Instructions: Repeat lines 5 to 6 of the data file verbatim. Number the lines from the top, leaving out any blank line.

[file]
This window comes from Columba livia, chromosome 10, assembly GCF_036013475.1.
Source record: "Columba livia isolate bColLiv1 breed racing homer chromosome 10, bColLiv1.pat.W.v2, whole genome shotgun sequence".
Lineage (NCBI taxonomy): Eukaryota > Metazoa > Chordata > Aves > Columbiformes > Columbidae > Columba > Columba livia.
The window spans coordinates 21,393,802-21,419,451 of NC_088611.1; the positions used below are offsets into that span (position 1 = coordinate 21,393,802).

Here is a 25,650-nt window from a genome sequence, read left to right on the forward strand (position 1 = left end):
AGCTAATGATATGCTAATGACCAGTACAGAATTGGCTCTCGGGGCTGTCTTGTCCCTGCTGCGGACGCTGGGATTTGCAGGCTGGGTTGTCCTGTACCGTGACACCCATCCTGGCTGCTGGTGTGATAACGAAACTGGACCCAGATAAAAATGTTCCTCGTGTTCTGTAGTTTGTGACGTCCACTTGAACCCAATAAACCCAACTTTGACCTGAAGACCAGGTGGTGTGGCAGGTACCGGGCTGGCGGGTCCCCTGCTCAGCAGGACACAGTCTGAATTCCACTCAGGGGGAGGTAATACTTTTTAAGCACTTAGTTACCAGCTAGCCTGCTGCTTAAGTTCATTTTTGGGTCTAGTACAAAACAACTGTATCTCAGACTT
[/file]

Here is a 25,650-nt window from a genome sequence, read left to right on the forward strand (position 1 = left end):
AGCTAATGATATGCTAATGACCAGTACAGAATTGGCTCTCGGGGCTGTCTTGTCCCTGCTGCGGACGCTGGGATTTGCAGGCTGGGTTGTCCTGTACCGTGACACCCATCCTGGCTGCTGGTGTGATAACGAAACTGGACCCAGATAAAAATGTTCCTCGTGTTCTGTAGTTTGTGACGTCCACTTGAACCCAATAAACCCAACTTTGACCTGAAGACCAGGTGGTGTGGCAGGTACCGGGCTGGCGGGTCCCCTGCTCAGCAGGACACAGTCTGAATTCCACTCAGGGGGAGGTAATACTTTTTAAGCACTTAGTTACCAGCTAGCCTGCTGCTTAAGTTCATTTTTGGGTCTAGTACAAAACAACTGTATCTCAGACTT